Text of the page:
Samaira, Teacher, Wisconsin
The one time I experienced Islamophobia in the workplace came from a place I would not have expected. I am a teacher, and I sat down with one of my second-grade students who was having behavior difficulties. I was trying to form a better relationship with him. I allowed the conversation to flow freely when he asked me, “Are you ISIS? Are your friends ISIS?” These questions caught me off guard. It was not a conversation I was trained to have in my years of teacher preparation.

I realized the scarf I wear on my head sends a clear message to everyone that I am Muslim and for those who are uneducated about Islam, it can even be scary. I assured the young boy that I was not ISIS and that all of my Muslim friends were lovely and peaceful. Of course, I hold nothing against the boy who clearly did not know about true Islam. We hugged each other at the end of the interaction and had better conversations in the future. This incident showed me clearly that the lack of education about Islam is what truly causes Islamophobia.

Ayesha, Adjunct Professor, Illinois
Working in a large, Midwestern, public educational institution, I feel that I rarely face Islamophobia at my workplace. The college displays diversity based on the faculty, staff, and student body; that helps filter discrimination to a certain extent. Based on my background as a hijabi Muslim woman, I do experience some pushback by students that test perhaps my level of credentialism or authority in the classroom environment, but that could be based on my status as a woman or a Muslim or both. However, for the most part, I would say that I do not have many experiences of Islamophobia at my workplace.

That said, Islamophobia is definitely is a problem in American workplaces. I would assume that the issue of Islamophobia would be rampant in areas with less diversity. When you have a work environment that accommodates and acknowledges different groups of people such as religion, race, or gender, there is a strong correlation between how the workplace environment recognizes and respects the various groups. For workplaces that allow issues such as Islamophobia be rampant, it does not negatively impact that environment alone — unfortunately, it spreads into families, communities, and, on a larger scale, states and nations.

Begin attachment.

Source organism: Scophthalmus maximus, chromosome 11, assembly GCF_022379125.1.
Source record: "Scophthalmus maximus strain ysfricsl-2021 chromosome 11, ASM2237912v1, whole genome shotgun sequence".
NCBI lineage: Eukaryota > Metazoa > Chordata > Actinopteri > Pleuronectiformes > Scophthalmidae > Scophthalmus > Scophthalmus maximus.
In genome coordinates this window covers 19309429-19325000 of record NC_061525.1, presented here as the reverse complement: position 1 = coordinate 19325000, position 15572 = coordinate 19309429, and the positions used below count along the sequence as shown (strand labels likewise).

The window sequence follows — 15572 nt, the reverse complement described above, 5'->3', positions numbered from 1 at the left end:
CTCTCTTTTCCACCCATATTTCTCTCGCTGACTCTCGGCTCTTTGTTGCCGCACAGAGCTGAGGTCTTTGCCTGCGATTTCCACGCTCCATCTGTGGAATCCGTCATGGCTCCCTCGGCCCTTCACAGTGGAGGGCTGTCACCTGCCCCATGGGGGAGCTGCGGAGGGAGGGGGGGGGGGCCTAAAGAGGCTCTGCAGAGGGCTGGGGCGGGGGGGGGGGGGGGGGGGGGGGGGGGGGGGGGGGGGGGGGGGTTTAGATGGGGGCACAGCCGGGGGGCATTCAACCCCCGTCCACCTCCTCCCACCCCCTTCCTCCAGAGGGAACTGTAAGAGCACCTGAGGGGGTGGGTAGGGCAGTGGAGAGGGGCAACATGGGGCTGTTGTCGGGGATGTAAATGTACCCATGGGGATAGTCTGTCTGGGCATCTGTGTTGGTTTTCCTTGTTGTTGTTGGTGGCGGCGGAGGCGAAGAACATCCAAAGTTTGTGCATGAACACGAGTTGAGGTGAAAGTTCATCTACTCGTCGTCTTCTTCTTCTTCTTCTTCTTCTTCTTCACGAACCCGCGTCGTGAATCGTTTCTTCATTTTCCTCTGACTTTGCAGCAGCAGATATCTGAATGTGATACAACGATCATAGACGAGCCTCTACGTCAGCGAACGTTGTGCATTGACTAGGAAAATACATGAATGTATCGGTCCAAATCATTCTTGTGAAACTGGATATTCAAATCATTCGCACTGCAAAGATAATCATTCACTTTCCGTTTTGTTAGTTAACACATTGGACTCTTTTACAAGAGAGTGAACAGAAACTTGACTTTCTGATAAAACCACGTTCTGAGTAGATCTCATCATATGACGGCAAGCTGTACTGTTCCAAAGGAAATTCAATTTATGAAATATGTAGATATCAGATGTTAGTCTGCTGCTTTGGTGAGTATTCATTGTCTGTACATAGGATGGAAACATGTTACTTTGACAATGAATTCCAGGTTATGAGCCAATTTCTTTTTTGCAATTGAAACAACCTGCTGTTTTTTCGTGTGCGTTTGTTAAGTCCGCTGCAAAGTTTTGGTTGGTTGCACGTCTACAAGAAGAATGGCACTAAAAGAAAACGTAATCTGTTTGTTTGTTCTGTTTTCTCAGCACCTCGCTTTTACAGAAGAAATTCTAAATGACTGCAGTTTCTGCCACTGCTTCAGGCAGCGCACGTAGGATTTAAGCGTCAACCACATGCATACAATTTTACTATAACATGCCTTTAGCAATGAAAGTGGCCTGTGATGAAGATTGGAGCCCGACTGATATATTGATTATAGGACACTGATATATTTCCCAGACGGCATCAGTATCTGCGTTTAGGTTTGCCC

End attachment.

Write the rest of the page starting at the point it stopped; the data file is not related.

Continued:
Muslim US Army Chaplain Sets Out to Bridge Cultures

By Carla Babb, For Voices of America, On Aug 18th 2016, Read Original

THE PENTAGON — Inside the Pentagon's 9/11 memorial chapel, built where Islamic extremists attacked the building nearly 15 years ago, sounds of the Muslim call to prayer softly welcome passersby at around 2:00 p.m. each day.

The prayer service is led by Dawud Agbere, one of five Muslim Army chaplains or imams. Since being stationed at the Pentagon, Agbere leads afternoon prayer to give fellow Muslims a chance to connect with their creator.

Abdul Zaid, an IT contractor who works in the building, credits Agbere with "running interference" to make the prayer service available. He calls Agbere a spiritual leader who cares, consoling his fellow Pentagon employees during times of grief and occasionally taking them for cookies or ice cream in times of celebration.

"It's about the community that he has built here," Habiba Heider, another Pentagon contractor, told VOA.

Unusual path to service

Agbere will be the first to say he's not a typical U.S. Army Lieutenant Colonel. Born and raised in the West African nation of Ghana, Agbere won the U.S. Diversity Visa lottery, which randomly selects immigrants from countries with historically low rates of immigration to the United States.

"When you are growing up in Ghana — in Africa, not just in Ghana — America is the land of prosperity," he said.

He eagerly accepted the visa and got a job teaching high school students in New Jersey, but after months with the unruly students, he yearned for a job with more discipline and order.

"So when I saw the Navy was hiring people, I said, ‘That's where I belong,'" Agbere said.

He went to boot camp with the Navy until he discovered he could not become an officer without U.S. citizenship. Rather than make him wait, his superiors allowed him to switch to the Army, which did not have the same restriction.

Bridging the gaps

His Army career has taken him to war zones in Afghanistan and Iraq. As a fluent Arabic speaker and oftentimes the only Muslim in his unit, Agbere says he works to "bridge the gap" between cultures. He said many in the allied armies he worked with "never fathomed" they'd see a Muslim in the U.S. Army.